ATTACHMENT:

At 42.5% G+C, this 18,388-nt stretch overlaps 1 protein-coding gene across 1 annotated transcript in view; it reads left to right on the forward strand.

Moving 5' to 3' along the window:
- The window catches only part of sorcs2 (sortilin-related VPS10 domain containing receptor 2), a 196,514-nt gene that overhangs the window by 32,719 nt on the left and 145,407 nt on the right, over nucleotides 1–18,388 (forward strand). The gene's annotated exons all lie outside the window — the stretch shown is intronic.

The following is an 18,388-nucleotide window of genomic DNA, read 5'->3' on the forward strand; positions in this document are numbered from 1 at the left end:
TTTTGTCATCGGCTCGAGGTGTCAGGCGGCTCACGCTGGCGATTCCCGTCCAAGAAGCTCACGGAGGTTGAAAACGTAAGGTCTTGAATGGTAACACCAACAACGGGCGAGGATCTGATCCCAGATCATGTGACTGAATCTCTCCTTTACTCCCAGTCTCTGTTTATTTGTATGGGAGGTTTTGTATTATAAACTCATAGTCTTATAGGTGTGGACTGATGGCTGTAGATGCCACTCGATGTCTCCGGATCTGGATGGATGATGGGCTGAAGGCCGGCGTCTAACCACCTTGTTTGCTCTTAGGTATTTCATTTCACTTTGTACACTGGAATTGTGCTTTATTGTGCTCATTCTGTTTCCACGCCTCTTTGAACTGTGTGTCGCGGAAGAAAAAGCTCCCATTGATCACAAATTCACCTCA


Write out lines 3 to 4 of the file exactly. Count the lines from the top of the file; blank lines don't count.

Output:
- The window catches only part of sorcs2 (sortilin-related VPS10 domain containing receptor 2), a 196,514-nt gene that overhangs the window by 32,719 nt on the left and 145,407 nt on the right, over nucleotides 1–18,388 (forward strand). The gene's annotated exons all lie outside the window — the stretch shown is intronic.

The following is an 18,388-nucleotide window of genomic DNA, read 5'->3' on the forward strand; positions in this document are numbered from 1 at the left end: